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Schwarzenegger Signs Chelsea’s Law

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Aired 9/10/10

Governor Arnold Schwarzenegger signed Chelsea’s Law in San Diego Thursday to put some sex offenders away for life. Friends, family and lawmakers attended the ceremony in Balboa Park to honor the murdered Poway teen the law is named for.

Governor Arnold Schwarzenegger signed Chelsea’s Law in San Diego Thursday to put some sex offenders away for life. Friends, family and lawmakers attended the ceremony in Balboa Park to honor the murdered Poway teen the law is named for.

Governor Schwarzenegger signs Chelsea's Law in Balboa Park on September 9, 2010. The governor was in San Diego to sign the law which requires a life sentence without parole for forcible sex acts against a minor.
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Above: Governor Schwarzenegger signs Chelsea's Law in Balboa Park on September 9, 2010. The governor was in San Diego to sign the law which requires a life sentence without parole for forcible sex acts against a minor.

Chelsea King was 17 years old when she was abducted, raped and murdered by a convicted sex offender. Chelsea’s Law, authored by Assemblyman Nathan Fletcher, R-San Diego, imposes life sentences without parole for sex offenders who attack children under the age of 14. It also sets tough parole conditions and more targeted treatments for sex offenders.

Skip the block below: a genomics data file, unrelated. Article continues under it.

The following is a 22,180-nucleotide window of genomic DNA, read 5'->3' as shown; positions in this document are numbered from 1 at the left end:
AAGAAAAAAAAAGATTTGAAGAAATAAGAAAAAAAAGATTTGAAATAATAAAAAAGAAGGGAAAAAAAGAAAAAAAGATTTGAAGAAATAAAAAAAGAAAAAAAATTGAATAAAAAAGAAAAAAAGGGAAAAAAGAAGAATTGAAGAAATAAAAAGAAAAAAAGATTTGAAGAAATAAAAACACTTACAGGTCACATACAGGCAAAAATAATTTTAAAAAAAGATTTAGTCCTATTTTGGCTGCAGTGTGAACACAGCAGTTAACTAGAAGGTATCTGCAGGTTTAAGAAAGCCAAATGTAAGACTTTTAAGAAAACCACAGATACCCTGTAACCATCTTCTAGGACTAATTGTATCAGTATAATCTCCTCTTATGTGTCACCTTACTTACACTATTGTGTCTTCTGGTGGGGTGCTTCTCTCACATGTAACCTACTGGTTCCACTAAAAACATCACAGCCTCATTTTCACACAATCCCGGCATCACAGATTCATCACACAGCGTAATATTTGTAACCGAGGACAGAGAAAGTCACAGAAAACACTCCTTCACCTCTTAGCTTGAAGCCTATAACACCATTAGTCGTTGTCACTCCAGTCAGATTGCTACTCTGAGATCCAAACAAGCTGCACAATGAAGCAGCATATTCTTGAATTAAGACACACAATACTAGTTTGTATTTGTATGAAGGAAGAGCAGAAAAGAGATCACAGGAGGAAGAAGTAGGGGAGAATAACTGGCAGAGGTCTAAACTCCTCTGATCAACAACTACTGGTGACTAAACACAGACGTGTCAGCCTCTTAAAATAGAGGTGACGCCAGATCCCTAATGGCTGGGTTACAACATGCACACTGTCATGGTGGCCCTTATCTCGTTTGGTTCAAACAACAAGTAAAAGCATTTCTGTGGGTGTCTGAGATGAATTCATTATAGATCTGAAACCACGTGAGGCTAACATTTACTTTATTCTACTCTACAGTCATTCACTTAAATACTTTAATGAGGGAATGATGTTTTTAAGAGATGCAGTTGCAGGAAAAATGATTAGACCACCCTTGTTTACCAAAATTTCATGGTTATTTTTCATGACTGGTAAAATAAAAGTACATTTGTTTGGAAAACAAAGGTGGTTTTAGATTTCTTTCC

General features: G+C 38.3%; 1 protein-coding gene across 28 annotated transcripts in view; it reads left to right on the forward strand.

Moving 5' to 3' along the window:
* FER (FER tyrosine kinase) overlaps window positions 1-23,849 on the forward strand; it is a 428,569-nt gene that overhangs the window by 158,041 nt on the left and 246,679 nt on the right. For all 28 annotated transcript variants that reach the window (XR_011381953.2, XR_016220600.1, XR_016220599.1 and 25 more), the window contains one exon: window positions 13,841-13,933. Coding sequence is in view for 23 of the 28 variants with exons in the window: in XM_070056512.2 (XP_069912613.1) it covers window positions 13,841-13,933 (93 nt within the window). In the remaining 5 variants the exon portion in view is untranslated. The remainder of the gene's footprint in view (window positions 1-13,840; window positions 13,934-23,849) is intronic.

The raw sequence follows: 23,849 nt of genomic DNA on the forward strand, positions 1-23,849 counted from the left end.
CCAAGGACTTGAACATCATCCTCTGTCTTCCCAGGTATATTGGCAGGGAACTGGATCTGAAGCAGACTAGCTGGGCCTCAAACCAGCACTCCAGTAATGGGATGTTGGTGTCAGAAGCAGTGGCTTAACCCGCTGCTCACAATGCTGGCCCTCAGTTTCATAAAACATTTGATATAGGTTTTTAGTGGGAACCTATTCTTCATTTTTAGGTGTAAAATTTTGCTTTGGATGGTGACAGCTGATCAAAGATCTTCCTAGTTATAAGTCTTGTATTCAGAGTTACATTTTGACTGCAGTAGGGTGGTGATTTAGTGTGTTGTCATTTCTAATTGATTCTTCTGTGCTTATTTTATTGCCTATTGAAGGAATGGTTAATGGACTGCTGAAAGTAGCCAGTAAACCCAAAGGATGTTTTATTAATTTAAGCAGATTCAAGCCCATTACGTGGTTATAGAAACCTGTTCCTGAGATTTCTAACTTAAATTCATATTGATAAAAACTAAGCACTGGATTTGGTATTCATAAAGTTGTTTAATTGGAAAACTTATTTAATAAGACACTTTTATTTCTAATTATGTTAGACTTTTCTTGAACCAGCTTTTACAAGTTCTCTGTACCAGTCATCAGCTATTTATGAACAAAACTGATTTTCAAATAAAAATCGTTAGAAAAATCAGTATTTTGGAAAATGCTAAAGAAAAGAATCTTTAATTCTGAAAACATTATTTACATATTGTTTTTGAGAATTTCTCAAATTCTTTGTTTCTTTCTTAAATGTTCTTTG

"Because of Chelsea, California's children will be safer. Because of Chelsea, this never has to happen again" said Schwarzenegger.

The legislation was approved unanimously by the state Senate and Assembly.

Chelsea’s parents, Kelly and Brent King, looked on as Gov. Schwarzenegger signed the legislation at the Organ Pavilion in Balboa Park. A tree is planted there in their daughter’s memory. It’s also the place Chelsea played the French horn with the San Diego Youth Symphony.

Kelly King tearfully thanked lawmakers and the community. "I offer my most heartfelt love and gratitude for your strength and support. Today is a day to celebrate your voice and your passion and to know that you’ve helped Chelsea fulfill her dreams of changing the world," she said.

The Kings said they wanted to prevent this tragedy from ever happening to another family.

"When Kelly and I sat around our kitchen table, with a few close friends and family, and had a discussion asking the tough questions of how preventable everything was that we had just gone through, and how broken the system was in our state, we knew the right thing to do for our community and our own healing, was to proactively change the laws," explained King.

Chelsea’s Law takes effect immediately. The Kings said they hope it will be used as a model for tougher sex offender laws in other states.

Chelsea was raped and killed by John Albert Gardner III on Feb. 25 while she was jogging at a Rancho Bernardo park. Searchers found her body a few days later in a shallow grave on the shore of Lake Hodges.

Gardner, 31, was sentenced in May to two life terms without parole for murdering and sexually assaulting Chelsea and for abducting, raping and fatally stabbing 14-year-old Amber Dubois of Escondido a year earlier.

Governor Schwarzenegger said he intends to sign a package of bills promoted by Amber's father, Moe Dubois, that are intended to improve law enforcement handling of missing person cases also await the governor's signature.

City News Service contributed to the information in this report.

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